However, even for vector-borne diseases with effective applications, the high cost of treatment remains a huge barrier to a large number of developing countries. Vector-borne diseases are transmitted by the bite of infected arthropod species, such as mosquitoes, ticks, bugs and sand flies. Despite being treatable, malaria, which is transmitted by mosquitos in Africa, has by far the greatest impact on human health. A child in Africa dies of malaria every minute, although vector control measures that have been in effect since 2000, reduced fatalities with 50%.

As the impact of diseases and viruses are devastating, the need to control the vectors in which the disease or viruses are carried, continues to be prioritised. Vector control in many developing countries can have tremendous effects on mortality rates, especially among infants. The high movement of populations causes  diseases to spread rapidly – the Garden Route District cannot be excluded from this migration trend.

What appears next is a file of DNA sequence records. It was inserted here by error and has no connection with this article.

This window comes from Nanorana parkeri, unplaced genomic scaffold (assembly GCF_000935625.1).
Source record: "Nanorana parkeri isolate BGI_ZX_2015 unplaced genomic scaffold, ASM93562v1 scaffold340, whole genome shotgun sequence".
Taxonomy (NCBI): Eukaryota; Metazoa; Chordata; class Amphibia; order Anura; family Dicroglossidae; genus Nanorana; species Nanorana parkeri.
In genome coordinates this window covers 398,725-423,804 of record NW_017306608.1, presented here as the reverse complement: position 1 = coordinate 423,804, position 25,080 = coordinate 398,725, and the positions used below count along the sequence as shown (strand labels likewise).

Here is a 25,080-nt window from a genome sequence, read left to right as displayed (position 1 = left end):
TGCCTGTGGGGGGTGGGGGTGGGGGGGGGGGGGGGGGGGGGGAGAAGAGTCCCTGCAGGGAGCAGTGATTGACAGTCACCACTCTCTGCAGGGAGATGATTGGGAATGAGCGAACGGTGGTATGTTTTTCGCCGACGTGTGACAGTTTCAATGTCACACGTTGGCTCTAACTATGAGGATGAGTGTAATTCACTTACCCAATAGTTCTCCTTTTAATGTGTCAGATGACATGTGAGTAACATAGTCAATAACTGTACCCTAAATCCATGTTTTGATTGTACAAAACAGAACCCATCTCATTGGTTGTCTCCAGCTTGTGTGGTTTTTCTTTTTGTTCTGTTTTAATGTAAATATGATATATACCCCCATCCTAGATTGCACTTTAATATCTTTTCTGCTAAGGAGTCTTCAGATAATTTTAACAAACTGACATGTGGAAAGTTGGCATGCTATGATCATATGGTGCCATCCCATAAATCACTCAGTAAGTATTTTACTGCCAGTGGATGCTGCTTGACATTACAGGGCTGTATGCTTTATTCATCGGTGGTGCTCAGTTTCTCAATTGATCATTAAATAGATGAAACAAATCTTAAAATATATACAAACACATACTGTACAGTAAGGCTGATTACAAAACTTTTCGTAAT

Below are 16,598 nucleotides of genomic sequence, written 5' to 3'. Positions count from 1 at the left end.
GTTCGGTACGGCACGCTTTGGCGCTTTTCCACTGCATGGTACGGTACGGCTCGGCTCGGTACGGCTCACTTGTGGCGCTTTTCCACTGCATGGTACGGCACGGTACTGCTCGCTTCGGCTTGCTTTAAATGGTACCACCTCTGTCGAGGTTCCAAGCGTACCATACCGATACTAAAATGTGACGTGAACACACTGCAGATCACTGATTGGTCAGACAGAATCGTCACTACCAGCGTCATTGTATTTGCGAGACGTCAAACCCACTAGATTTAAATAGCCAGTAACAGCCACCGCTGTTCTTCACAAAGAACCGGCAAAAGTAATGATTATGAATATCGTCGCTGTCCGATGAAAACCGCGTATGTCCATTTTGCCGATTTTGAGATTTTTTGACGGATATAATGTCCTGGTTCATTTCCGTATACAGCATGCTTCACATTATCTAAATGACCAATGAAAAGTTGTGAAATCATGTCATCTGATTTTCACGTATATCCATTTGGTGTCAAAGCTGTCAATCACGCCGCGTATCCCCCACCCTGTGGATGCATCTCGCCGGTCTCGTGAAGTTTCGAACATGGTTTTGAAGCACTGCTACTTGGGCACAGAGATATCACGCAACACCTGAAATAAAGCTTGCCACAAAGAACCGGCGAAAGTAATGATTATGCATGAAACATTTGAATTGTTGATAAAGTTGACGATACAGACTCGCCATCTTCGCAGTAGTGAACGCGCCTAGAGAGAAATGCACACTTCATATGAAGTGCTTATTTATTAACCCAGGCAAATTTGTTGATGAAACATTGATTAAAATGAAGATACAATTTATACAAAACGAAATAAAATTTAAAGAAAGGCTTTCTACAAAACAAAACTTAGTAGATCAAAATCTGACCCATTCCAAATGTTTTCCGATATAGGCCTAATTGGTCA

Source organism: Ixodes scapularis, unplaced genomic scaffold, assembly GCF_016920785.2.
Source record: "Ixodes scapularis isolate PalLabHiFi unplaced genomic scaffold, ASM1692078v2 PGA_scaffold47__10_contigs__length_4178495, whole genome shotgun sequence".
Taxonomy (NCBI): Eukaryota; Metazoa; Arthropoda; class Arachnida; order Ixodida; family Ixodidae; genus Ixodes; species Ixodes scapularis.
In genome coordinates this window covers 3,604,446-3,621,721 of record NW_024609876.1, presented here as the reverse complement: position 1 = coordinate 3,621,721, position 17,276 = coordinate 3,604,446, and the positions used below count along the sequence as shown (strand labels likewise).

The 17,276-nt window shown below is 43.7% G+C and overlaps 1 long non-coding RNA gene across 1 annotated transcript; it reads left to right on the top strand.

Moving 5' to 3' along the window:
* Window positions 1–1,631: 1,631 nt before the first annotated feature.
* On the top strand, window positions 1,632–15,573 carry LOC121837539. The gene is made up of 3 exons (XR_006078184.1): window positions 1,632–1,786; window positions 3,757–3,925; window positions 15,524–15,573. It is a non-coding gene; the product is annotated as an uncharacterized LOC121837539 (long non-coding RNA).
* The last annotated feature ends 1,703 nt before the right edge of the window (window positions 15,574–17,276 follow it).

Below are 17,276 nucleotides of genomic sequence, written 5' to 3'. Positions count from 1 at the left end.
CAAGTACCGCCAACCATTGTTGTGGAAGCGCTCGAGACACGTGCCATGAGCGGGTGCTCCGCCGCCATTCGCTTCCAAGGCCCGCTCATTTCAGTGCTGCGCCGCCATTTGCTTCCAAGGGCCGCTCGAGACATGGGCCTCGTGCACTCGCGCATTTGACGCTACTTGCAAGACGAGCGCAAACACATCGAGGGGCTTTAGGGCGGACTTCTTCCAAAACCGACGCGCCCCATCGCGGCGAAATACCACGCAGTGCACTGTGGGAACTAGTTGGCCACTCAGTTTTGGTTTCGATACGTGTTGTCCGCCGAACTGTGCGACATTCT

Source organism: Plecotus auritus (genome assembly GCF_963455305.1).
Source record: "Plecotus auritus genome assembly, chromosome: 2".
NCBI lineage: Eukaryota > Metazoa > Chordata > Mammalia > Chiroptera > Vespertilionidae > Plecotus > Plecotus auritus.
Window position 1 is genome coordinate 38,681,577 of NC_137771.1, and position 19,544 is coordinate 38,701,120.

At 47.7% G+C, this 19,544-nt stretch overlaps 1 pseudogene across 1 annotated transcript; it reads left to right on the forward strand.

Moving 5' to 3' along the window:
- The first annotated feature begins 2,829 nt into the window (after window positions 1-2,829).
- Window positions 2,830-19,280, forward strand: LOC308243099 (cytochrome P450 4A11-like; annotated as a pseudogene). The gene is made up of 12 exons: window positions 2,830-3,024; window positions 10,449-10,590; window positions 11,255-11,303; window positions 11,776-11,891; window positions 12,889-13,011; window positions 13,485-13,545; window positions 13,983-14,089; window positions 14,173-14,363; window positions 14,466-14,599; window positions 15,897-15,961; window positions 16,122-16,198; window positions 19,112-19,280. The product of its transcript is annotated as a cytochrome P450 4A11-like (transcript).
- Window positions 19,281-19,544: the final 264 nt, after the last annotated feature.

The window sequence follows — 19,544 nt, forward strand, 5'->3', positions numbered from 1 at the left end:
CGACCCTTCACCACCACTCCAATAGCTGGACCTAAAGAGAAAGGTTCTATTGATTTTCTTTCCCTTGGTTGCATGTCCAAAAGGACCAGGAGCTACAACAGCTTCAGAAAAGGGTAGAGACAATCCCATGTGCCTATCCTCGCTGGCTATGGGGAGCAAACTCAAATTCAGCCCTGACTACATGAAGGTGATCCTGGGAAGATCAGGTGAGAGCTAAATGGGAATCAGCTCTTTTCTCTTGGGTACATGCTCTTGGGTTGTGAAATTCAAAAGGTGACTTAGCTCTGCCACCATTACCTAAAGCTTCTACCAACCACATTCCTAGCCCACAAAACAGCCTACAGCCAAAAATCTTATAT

Control measures:

  1. Remove or reduce areas where vectors can easily breed. This will limit their growth, for example, the removal of stagnant water, riddance of old tyres and cans that serves as mosquito breeding environments.
  2. Limit exposure to insects or animals that are known disease vectors can reduce infection risks significantly, for example, window screens or protective clothes can help reduce the likelihood of contact with vectors.
  3. Chemical control by using insecticides, rodenticides or repellents to control vectors.